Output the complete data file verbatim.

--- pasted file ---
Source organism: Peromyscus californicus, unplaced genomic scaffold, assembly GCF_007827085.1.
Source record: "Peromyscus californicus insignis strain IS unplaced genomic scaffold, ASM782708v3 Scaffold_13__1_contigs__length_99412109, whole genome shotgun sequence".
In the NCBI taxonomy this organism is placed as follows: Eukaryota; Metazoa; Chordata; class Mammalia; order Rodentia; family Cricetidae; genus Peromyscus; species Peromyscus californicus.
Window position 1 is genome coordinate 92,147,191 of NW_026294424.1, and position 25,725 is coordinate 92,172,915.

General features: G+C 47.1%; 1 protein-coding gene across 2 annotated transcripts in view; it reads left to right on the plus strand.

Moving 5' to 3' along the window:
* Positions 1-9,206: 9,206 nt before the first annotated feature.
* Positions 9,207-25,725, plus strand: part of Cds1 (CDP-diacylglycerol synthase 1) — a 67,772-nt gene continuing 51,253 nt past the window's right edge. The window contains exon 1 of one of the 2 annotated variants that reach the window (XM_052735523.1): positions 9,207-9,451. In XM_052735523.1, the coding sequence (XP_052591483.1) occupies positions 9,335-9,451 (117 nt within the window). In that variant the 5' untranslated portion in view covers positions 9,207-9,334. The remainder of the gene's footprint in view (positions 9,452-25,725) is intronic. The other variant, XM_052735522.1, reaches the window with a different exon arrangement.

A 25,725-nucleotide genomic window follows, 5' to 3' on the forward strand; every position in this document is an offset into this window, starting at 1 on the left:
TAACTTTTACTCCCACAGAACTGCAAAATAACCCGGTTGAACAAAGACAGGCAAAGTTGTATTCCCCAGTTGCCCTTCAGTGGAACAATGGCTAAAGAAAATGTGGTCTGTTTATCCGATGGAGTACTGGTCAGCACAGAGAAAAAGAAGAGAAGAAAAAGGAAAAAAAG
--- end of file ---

Source organism: Peromyscus californicus, unplaced genomic scaffold, assembly GCF_007827085.1.
Source record: "Peromyscus californicus insignis strain IS unplaced genomic scaffold, ASM782708v3 Scaffold_13__1_contigs__length_99412109, whole genome shotgun sequence".
In the NCBI taxonomy this organism is placed as follows: Eukaryota; Metazoa; Chordata; class Mammalia; order Rodentia; family Cricetidae; genus Peromyscus; species Peromyscus californicus.
Window position 1 is genome coordinate 92,147,191 of NW_026294424.1, and position 25,725 is coordinate 92,172,915.

General features: G+C 47.1%; 1 protein-coding gene across 2 annotated transcripts in view; it reads left to right on the plus strand.

Moving 5' to 3' along the window:
* Positions 1-9,206: 9,206 nt before the first annotated feature.
* Positions 9,207-25,725, plus strand: part of Cds1 (CDP-diacylglycerol synthase 1) — a 67,772-nt gene continuing 51,253 nt past the window's right edge. The window contains exon 1 of one of the 2 annotated variants that reach the window (XM_052735523.1): positions 9,207-9,451. In XM_052735523.1, the coding sequence (XP_052591483.1) occupies positions 9,335-9,451 (117 nt within the window). In that variant the 5' untranslated portion in view covers positions 9,207-9,334. The remainder of the gene's footprint in view (positions 9,452-25,725) is intronic. The other variant, XM_052735522.1, reaches the window with a different exon arrangement.

A 25,725-nucleotide genomic window follows, 5' to 3' on the forward strand; every position in this document is an offset into this window, starting at 1 on the left:
TAACTTTTACTCCCACAGAACTGCAAAATAACCCGGTTGAACAAAGACAGGCAAAGTTGTATTCCCCAGTTGCCCTTCAGTGGAACAATGGCTAAAGAAAATGTGGTCTGTTTATCCGATGGAGTACTGGTCAGCACAGAGAAAAAGAAGAGAAGAAAAAGGAAAAAAAG